The Politicized Economy: A Faustian Bargain
In the second half of his classic play, Faust, Johann Wolfgang von Goethe (goo-tah) describes a pact made with the devil by a young scholar named Faust, whereby the devil agrees to save an empire that is in a state of collapse due to overspending.
The devil’s solution, enthusiastically embraced by the empire’s rulers, is to adopt a Fiat currency based on the idea that within the dirt of the empire there is a sufficient amount of un-mined gold to back the issance of unlimited amounts of money.
Of course, in the end this Faustian bargain ends up backfiring as the ruling elite, in love with the idea of creating money from nothing, go on an even bigger spending binge --- ultimately bringing about total collapse.
For the record Faust was written in 1832.
Hello, my name is David Galland. Along with Doug Casey and Olivier Garret I am a partner in Casey Research.
Today I want to talk briefly about an important topic: the hijacking of the world’s largest economies by their respective governments. And, I want to talk a bit about what you can do to protect yourself against the consequences of that hijacking.
The reference to Faust in the introduction is particularly relevant because it shows so clearly that excessive governmt spending and a willingness to go to extreme lengths to continue that spending, is not a new phenomena.
What is a new phenomena is the scope and the scale of the excessive spending in our modern times.
As you can see in this map of global debt from The Economist, the vast majority of countries in the world are now struggling under high debt loads.
Never before in history have so many governments simultaneously engaged in such extraordinary levels of irresponsible spending.
And never before have the debts resulting from that spending been so extreme on a global basis.
Just as was the case with Faust’s fictious empire, the cause of all this debt has been an extraordinary increase in government spending at all levels.
Over the past fifty years total federal, state and local government spending here in the United States has steadily crept up to where it now represents over 40% of GDP.
At the beginning of the 20th century, it was under 10%.
And it is poised to only get worse worse: With the passage of Obama care, the government’s share of the economy is expected to grow to the point where it tops 50%.
Let that sink in a bit.
The majority of the economic activity in the United States, purportedly the bastion of free markets, will soon be under the direct control of the federal government.
Of course, governments don’t actually produce anything, so the role they play in the economy comes at the expense of the free market, and by deficit spending.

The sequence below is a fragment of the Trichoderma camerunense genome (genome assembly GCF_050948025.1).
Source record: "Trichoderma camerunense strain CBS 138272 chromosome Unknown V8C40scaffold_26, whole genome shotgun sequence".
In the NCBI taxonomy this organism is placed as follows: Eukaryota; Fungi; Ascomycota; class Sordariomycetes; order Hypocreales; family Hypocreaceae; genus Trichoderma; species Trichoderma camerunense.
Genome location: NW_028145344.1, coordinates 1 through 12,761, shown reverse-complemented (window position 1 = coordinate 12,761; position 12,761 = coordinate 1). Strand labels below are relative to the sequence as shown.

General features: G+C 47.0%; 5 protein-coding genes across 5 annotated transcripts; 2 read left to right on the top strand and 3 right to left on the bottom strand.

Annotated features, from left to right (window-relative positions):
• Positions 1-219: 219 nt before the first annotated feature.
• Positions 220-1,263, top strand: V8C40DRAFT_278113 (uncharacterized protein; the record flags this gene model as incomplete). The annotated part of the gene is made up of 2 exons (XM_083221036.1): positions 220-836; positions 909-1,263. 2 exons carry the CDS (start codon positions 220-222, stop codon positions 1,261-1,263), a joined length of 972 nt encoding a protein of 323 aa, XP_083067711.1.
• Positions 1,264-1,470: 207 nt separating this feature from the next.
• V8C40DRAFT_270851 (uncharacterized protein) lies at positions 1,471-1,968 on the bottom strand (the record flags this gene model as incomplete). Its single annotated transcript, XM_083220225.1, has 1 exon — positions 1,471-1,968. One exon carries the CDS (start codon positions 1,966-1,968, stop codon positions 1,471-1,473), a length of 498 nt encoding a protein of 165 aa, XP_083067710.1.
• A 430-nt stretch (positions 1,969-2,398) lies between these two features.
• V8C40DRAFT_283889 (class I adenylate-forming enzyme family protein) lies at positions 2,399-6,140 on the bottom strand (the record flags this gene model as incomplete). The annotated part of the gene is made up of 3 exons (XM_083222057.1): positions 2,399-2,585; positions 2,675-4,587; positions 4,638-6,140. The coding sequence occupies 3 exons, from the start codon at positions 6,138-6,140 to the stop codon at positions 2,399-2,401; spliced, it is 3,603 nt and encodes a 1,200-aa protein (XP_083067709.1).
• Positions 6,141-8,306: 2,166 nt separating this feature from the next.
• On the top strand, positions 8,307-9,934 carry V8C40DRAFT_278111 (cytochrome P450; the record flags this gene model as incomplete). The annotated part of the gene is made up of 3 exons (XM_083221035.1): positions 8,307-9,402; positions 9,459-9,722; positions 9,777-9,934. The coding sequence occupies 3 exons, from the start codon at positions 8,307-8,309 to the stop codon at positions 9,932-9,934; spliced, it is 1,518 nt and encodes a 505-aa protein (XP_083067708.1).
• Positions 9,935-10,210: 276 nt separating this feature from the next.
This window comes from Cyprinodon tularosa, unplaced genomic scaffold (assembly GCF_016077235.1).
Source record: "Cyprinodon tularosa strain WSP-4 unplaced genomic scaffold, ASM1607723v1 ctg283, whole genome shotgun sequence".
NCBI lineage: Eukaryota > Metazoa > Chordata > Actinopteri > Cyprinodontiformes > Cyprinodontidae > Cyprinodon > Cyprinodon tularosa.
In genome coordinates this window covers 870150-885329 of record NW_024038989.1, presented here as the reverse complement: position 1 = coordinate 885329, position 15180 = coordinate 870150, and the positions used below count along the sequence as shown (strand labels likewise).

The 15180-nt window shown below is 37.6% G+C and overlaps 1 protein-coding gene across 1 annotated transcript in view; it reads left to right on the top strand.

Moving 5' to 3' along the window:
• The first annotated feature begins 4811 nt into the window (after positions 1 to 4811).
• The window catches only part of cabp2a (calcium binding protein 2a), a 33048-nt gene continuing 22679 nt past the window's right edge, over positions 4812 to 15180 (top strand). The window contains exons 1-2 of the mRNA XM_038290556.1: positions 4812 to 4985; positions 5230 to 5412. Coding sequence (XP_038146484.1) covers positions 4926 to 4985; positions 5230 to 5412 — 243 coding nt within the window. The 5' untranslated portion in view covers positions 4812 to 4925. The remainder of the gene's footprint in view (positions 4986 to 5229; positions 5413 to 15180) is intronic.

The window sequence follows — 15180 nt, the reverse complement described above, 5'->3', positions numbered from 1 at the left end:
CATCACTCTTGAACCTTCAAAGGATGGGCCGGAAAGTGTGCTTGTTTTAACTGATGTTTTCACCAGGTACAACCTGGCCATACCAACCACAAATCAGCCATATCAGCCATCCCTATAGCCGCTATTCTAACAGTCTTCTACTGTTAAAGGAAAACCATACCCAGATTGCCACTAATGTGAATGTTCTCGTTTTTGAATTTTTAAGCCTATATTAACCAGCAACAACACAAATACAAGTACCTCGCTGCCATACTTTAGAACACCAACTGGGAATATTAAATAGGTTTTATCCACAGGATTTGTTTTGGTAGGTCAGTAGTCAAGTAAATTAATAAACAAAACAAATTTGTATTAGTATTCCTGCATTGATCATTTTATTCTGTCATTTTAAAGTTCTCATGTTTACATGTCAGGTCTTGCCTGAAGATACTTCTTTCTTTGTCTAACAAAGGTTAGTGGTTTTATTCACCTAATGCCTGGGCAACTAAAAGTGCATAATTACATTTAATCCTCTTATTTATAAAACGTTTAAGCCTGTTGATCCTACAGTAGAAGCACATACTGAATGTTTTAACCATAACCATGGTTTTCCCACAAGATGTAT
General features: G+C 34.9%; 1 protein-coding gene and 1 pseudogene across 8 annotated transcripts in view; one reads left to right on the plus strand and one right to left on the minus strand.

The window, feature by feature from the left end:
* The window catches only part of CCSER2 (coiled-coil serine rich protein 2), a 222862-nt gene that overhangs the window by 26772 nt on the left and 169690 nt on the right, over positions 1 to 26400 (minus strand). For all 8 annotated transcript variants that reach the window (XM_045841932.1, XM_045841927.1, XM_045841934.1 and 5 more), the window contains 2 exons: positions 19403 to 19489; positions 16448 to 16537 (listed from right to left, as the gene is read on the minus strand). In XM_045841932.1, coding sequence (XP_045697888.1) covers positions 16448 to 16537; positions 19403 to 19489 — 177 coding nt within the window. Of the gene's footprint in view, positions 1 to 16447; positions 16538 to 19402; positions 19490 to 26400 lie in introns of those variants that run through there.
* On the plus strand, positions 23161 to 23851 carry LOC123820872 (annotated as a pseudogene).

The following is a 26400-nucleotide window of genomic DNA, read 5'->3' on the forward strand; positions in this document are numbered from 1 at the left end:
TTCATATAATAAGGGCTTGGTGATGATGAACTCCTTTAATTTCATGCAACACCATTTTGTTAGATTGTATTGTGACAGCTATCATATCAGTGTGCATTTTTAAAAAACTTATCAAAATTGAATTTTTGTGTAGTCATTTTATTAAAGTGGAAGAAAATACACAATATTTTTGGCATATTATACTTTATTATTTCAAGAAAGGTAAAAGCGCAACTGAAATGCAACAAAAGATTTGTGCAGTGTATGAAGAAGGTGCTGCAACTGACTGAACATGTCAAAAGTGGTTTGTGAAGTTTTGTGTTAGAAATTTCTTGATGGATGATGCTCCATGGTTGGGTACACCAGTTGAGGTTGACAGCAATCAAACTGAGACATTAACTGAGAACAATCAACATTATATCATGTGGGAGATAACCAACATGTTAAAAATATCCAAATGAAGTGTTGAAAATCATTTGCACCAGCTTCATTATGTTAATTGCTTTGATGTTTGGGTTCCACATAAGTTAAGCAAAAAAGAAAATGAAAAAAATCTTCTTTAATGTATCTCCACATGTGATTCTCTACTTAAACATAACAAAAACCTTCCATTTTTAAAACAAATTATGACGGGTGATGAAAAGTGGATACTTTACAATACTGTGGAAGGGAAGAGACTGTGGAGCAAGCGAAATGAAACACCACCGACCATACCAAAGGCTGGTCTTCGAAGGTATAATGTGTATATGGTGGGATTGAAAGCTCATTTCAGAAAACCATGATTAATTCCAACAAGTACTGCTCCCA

As you can see in the chart here, in the United States the deficits have reached previously unimaginable levels – over $1.2 trillion annually. And even according to the government’s own projections, the deficit spending will continue at these levels for many years to come.
So how does the government spend money it doesn't have and in such large quantities?
One way is to issue debt and hope that others will buy that debt at an interest rate that the government can afford. This allows the government to continue funding its operations while spreading the risk to bondholders.
The real problems begin once bond buyers begin demanding higher interest rates, as they inevitably will as the deficit spending continues at such high levels.
Generally speaking, once interest rates on government bonds rise past about 7%, meeting even interest payments becomes problematic. That’s one reason that Greece is in such trouble: today the interest rate demanded by investors for Greek government bonds is over 25%.
Under normal circumstances, once bond investors begin demanding interest rates the government can’t afford to pay, the government is left with essentially just one alternative to keep the doors open – other than cutting spending, that is, and they never want to cut spending – and that is money printing.
This next chart, again shows the extent of money printing in recent years, and that the phenomena is global.
With all of this debt, and with continuing high levels of deficit spending worldwide, you would expect interest rates to be much higher than they are.
However, with the exception of the outliers, for example Greece, Spain and Portugal, interest rates in the large western nations are remarkably low.
In fact here in the US, government interest rates are at record lows. This despite the fact that the US government is, by a wide margin, the world's largest debtor. So what’s going on?